|Photograph: Helene Binet|
Keith Williams Architects
DGT Structures Ltd
Canterbury City Council
Canterbury’s Marlowe Theatre is a vibrant public building that is fully accessible to patrons, staff and visiting artists alike. The theatre complex is well positioned to attract the best touring productions and shows as it offers two venues within one building: the Marlowe Theatre and auditorium, and the Marlowe Studio, a new, flexible, multi-purpose performance space designed to seat 150 people.
This complex steel structure brings drama to the site, with cantilevering and hung structures defining different spaces and creating exciting open public areas. The flexibility of steel construction allowed the design team to develop a challenging structure with frequently varying floor levels in a cost effective way.
The client was keen to ensure that a sense of flow and space was maintained in the foyer, improving pre-performance and interval movement and comfort levels, and leading to an increased use of the theatre’s facilities.
An innovative steel solution was developed to achieve this and create a highly flexible and spacious front-of-house area. The first and second floor foyer spaces were hung from trusses in the roof. The hung foyer steelwork forms the backspan of the auditorium balcony cantilevers.
To further ensure flexibility and drama within the foyer a cantilevering set of stairs was designed with minimal vertical support. This trussed structure was designed to incorporate the handrail and lighting detail into the top chord, maximising the structural depth and ensuring an adequate dynamic response.
The new auditorium space creates a closer relationship between the audience and performers with no seat further than 25m from the stage. Services are integrated throughout the steel structure, with low velocity air distributed into the auditorium throughout the structure at floor level.
The site identified for Marlowe Theatre was originally the location of a 1930s Odeon Cinema and had undergone several transformations, including the addition of a fly tower during the conversion to a repertory theatre in the mid 1980s. The decision was made to retain the fly tower steelwork as an integral part of the new theatre complex, and help to reduce the development’s environmental impact through the re-cladding and reuse of existing steelwork. A new steel framed pinnacle was designed to cap the fly tower and give the building a new iconic form, with a new tensioned mesh ‘jacket’.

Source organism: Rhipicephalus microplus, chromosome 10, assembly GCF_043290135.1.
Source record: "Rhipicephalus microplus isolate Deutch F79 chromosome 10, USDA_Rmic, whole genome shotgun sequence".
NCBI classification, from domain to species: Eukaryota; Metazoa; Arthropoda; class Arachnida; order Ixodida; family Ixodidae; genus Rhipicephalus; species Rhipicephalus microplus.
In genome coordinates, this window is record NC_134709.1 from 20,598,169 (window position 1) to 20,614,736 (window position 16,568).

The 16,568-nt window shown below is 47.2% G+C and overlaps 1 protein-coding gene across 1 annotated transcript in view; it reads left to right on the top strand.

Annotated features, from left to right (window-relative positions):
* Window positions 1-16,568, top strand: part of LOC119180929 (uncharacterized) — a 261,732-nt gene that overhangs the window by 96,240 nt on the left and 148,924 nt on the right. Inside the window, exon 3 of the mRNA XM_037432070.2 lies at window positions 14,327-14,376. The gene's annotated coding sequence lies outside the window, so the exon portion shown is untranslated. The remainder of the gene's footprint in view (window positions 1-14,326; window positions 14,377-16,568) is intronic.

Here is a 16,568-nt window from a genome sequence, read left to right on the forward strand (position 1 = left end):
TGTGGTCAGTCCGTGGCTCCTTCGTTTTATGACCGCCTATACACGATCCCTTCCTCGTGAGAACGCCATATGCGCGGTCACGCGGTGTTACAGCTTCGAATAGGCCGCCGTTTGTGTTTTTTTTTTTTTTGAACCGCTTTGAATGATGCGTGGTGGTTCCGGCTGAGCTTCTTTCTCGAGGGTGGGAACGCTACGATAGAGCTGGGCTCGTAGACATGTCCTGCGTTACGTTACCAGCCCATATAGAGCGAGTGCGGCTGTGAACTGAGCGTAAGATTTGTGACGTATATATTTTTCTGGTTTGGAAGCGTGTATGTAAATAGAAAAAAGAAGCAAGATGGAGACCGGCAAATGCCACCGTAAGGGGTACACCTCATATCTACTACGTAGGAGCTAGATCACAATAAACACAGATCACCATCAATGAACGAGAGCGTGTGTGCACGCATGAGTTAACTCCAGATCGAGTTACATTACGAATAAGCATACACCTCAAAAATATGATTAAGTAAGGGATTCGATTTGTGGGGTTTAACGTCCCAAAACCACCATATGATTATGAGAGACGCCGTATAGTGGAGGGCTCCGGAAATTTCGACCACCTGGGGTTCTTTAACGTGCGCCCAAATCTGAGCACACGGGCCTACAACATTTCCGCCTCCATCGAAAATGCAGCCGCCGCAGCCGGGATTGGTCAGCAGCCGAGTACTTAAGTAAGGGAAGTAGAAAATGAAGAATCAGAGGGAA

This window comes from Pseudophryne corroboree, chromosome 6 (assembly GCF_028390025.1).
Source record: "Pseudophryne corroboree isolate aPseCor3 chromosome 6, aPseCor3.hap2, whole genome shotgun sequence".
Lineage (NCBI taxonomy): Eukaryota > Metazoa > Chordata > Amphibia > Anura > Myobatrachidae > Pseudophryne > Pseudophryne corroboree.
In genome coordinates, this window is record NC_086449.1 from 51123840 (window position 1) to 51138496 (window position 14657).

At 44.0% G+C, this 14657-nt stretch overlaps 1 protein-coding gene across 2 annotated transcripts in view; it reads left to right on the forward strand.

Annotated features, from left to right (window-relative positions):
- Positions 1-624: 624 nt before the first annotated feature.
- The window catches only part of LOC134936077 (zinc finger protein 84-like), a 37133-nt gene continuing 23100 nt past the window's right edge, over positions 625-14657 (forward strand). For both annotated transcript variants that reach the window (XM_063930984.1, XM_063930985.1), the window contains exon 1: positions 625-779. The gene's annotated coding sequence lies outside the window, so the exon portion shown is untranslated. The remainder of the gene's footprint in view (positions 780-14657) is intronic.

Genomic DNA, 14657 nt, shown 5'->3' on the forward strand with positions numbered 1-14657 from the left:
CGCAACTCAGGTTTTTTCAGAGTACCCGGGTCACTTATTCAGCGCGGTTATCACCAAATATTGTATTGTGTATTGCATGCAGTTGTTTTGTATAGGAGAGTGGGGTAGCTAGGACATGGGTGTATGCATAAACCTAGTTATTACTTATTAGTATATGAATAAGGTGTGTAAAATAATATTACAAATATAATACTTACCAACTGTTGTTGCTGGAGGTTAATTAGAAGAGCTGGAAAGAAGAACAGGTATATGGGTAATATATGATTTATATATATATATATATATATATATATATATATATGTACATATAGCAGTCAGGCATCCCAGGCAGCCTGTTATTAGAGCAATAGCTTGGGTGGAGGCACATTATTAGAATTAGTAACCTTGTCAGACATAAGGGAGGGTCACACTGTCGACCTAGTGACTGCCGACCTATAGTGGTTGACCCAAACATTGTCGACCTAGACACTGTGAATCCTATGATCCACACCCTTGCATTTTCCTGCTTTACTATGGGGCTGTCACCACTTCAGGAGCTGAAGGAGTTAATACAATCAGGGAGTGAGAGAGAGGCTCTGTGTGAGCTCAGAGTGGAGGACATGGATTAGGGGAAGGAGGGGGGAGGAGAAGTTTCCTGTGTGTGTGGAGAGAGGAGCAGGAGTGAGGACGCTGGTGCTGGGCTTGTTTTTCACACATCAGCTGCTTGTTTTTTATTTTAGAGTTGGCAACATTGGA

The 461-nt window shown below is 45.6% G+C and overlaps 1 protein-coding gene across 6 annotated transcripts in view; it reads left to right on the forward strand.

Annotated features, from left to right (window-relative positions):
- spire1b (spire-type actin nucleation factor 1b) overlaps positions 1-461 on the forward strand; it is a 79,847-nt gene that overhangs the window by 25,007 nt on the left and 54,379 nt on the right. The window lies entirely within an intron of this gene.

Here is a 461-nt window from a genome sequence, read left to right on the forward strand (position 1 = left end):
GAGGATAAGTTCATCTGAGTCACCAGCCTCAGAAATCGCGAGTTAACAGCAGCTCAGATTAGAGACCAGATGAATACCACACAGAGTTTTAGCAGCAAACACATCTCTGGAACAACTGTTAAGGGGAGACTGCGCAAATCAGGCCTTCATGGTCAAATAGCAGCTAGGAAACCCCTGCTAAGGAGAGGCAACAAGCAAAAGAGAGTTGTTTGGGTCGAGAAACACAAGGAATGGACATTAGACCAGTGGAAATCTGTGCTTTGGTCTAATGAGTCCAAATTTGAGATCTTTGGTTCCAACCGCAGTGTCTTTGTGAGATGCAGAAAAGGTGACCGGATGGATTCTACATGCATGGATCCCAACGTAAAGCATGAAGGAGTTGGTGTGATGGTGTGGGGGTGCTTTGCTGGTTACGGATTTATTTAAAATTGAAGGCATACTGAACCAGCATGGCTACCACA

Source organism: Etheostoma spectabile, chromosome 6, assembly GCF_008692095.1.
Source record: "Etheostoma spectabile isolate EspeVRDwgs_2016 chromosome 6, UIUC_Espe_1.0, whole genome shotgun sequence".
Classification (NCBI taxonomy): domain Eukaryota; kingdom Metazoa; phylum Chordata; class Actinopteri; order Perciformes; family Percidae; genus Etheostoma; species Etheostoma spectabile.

A major benefit of the rebuild has been the creation of the 150 seat Marlowe Studio. The smaller of the two venues, it cantilevers out above the café towards the river; adding further opportunities for performances at the site. The floor of this space has been designed to carry a collapsible seating system creating a highly adaptable space for future flexibility.
The site’s proximity to Canterbury’s historic city centre, a highly regulated conservation area, was a major challenge, with the site categorised as a Scheduled Ancient Monument.
During construction the remains of a Roman villa were discovered while excavating near the existing fly tower. The team developed a lighter steel framed core, which allowed for the implementation of a shallower foundation and minimised disruption to the archaeological remains and ensured the construction programme was unaffected.
This project faced challenges from archaeology, flooding and incorporating the original fly tower, all in the demanding town-planning environment of historic Canterbury.
The complex layout of the 1,200-seat theatre and back-of-house demanded very careful design and detailing of the crucial steelwork, which has proved most successful.